Think of it as a truly multimedia slide show incorporating stills, video, audio 360-panoramas and educational interactivity. You can play the interactive tour here. It works great on desktop and iPad but there are still some bugs with iPhone FYI.

Ever wanted to drive a train?  Journal photographer Ryan Jackson has created an interactive tour of the Battle River Railway story. Take a seat at the controls of Engine 5353 and learn how to drive a train! The tour works on your desktop or mobile device. Go to http://www.edmontonjournal.com/BRR

Ever wanted to drive a train? Journal photographer Ryan Jackson has created an interactive tour of the Battle River Railway story. Take a seat at the controls of Engine 5353 and learn how to drive a train! The tour works on your desktop or mobile device. Go to http://www.edmontonjournal.com/BRR

Will Munsey, volunteer Engineer for the Battle River Railway, poses for a photo in Forestburg, Alta. on December 1, 2012.  The BRR is a community-owned railway line between Camrose and Alliance, Alta. The new generation co-op purchased the 80-km short-line from CN in 2008 after they announced they were going to sell off the rails for scrap. By keeping the line active, local area farmers are able to save money and time transporting their grain. The co-op also turns a profit which it returns to it's shareholders and plans to offer tourism and oil transport in the future.  [Note: Munsey is also the president of the Alberta Party. That is unrelated to the story]  (Ryan Jackson / Edmonton Journal)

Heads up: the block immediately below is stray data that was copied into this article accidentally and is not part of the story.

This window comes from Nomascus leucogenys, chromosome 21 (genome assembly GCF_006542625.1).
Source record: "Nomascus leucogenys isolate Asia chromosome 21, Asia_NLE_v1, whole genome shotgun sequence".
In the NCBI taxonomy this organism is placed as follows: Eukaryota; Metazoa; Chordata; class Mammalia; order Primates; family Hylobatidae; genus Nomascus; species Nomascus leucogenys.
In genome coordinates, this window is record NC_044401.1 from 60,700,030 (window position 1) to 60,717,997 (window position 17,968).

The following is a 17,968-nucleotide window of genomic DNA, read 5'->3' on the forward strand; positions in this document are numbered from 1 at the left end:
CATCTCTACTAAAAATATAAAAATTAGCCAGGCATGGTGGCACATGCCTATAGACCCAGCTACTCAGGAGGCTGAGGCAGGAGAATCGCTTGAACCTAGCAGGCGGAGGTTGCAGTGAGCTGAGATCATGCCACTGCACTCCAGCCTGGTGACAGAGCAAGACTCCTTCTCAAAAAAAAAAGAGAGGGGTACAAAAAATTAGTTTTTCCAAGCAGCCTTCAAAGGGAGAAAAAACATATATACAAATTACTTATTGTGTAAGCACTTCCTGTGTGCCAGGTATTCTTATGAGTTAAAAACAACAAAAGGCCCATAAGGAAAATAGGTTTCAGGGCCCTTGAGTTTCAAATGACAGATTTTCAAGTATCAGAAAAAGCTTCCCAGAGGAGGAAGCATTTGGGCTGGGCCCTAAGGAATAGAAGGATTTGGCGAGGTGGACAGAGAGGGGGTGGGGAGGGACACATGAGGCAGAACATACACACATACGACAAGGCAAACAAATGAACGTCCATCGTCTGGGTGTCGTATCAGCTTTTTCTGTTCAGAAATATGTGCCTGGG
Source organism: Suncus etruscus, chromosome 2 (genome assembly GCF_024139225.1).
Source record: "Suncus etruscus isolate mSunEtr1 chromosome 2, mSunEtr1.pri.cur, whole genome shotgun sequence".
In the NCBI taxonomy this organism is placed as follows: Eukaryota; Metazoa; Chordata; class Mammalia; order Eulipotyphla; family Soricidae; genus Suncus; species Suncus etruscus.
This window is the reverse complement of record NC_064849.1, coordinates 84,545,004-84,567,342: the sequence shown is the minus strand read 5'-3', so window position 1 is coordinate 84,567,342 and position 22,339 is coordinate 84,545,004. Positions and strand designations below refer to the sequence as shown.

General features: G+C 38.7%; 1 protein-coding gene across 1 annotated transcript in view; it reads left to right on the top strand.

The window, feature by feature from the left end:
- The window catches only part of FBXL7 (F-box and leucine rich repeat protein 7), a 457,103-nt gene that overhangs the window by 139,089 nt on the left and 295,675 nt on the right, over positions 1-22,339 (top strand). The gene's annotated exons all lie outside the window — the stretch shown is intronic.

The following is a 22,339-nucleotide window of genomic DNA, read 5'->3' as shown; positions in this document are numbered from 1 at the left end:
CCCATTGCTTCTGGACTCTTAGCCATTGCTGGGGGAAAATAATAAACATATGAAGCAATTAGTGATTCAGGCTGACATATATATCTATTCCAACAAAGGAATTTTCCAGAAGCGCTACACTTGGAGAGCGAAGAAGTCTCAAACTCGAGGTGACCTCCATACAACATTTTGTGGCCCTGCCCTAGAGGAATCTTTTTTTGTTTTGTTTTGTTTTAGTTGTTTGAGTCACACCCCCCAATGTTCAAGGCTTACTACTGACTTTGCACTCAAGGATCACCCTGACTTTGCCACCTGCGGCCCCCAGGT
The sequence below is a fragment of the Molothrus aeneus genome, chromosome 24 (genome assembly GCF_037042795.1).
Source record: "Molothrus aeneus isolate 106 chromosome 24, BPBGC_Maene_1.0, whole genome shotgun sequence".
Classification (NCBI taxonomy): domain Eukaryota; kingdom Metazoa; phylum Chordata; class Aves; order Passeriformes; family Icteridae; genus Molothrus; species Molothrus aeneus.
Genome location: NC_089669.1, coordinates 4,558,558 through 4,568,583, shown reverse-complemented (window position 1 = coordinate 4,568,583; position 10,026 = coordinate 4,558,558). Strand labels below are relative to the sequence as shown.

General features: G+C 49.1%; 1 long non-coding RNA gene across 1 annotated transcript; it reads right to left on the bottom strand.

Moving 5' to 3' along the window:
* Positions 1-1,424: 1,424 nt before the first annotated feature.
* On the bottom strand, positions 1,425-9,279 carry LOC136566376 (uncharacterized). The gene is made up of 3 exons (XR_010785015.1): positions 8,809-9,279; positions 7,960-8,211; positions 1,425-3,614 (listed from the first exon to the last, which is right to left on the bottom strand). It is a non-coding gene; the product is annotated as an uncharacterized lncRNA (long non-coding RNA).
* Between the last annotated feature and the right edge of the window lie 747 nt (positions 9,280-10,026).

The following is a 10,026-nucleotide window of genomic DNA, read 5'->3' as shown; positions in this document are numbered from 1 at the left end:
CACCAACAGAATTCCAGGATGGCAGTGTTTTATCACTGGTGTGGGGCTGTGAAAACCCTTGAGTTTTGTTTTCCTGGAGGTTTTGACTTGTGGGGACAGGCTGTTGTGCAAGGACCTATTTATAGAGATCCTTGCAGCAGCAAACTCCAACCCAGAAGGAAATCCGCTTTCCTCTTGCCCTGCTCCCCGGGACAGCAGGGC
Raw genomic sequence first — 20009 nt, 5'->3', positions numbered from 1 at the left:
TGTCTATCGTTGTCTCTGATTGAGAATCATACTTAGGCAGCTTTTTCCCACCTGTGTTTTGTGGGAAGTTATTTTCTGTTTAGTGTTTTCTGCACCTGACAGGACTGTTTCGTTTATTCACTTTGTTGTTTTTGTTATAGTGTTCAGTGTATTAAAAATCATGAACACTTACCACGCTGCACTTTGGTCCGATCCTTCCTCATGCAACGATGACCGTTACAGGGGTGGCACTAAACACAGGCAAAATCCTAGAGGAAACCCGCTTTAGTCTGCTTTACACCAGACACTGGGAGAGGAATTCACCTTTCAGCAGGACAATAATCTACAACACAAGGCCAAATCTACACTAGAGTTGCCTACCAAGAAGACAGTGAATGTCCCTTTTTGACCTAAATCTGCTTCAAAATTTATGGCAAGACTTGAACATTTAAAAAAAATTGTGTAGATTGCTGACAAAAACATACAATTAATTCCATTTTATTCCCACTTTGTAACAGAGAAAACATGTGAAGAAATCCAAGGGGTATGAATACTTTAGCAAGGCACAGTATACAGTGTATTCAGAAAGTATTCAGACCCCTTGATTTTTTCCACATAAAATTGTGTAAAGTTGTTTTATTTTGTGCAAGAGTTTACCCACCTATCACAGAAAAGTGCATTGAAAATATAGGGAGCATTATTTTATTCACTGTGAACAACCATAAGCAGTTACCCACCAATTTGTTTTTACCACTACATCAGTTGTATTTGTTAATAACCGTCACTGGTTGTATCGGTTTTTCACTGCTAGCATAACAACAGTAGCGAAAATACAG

Will Munsey, volunteer Engineer for the Battle River Railway, poses for a photo in Forestburg, Alta. on December 1, 2012. The BRR is a community-owned railway line between Camrose and Alliance, Alta. The new generation co-op purchased the 80-km short-line from CN in 2008 after they announced they were going to sell off the rails for scrap. By keeping the line active, local area farmers are able to save money and time transporting their grain. The co-op also turns a profit which it returns to it’s shareholders and plans to offer tourism and oil transport in the future.  Photo by Ryan Jackson / Edmonton Journal)